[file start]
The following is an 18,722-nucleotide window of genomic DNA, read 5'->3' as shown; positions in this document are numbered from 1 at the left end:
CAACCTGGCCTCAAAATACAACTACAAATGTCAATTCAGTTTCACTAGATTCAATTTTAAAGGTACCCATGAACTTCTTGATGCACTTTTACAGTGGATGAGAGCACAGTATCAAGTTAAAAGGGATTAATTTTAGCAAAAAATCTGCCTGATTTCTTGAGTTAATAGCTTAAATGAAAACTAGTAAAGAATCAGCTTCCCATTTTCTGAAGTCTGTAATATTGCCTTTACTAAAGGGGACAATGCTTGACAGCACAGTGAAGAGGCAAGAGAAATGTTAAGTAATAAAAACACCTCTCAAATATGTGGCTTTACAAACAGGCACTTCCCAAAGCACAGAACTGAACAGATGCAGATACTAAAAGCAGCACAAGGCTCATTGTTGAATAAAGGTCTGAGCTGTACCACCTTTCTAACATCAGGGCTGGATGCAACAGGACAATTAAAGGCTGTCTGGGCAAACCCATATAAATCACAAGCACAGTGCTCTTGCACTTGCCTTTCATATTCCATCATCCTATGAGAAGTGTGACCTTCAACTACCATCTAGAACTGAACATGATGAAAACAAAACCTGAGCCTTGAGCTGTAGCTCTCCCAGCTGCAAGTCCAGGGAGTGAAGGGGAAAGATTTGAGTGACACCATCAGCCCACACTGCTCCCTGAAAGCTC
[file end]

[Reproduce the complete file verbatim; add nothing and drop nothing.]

The following is an 18,722-nucleotide window of genomic DNA, read 5'->3' as shown; positions in this document are numbered from 1 at the left end:
CAACCTGGCCTCAAAATACAACTACAAATGTCAATTCAGTTTCACTAGATTCAATTTTAAAGGTACCCATGAACTTCTTGATGCACTTTTACAGTGGATGAGAGCACAGTATCAAGTTAAAAGGGATTAATTTTAGCAAAAAATCTGCCTGATTTCTTGAGTTAATAGCTTAAATGAAAACTAGTAAAGAATCAGCTTCCCATTTTCTGAAGTCTGTAATATTGCCTTTACTAAAGGGGACAATGCTTGACAGCACAGTGAAGAGGCAAGAGAAATGTTAAGTAATAAAAACACCTCTCAAATATGTGGCTTTACAAACAGGCACTTCCCAAAGCACAGAACTGAACAGATGCAGATACTAAAAGCAGCACAAGGCTCATTGTTGAATAAAGGTCTGAGCTGTACCACCTTTCTAACATCAGGGCTGGATGCAACAGGACAATTAAAGGCTGTCTGGGCAAACCCATATAAATCACAAGCACAGTGCTCTTGCACTTGCCTTTCATATTCCATCATCCTATGAGAAGTGTGACCTTCAACTACCATCTAGAACTGAACATGATGAAAACAAAACCTGAGCCTTGAGCTGTAGCTCTCCCAGCTGCAAGTCCAGGGAGTGAAGGGGAAAGATTTGAGTGACACCATCAGCCCACACTGCTCCCTGAAAGCTC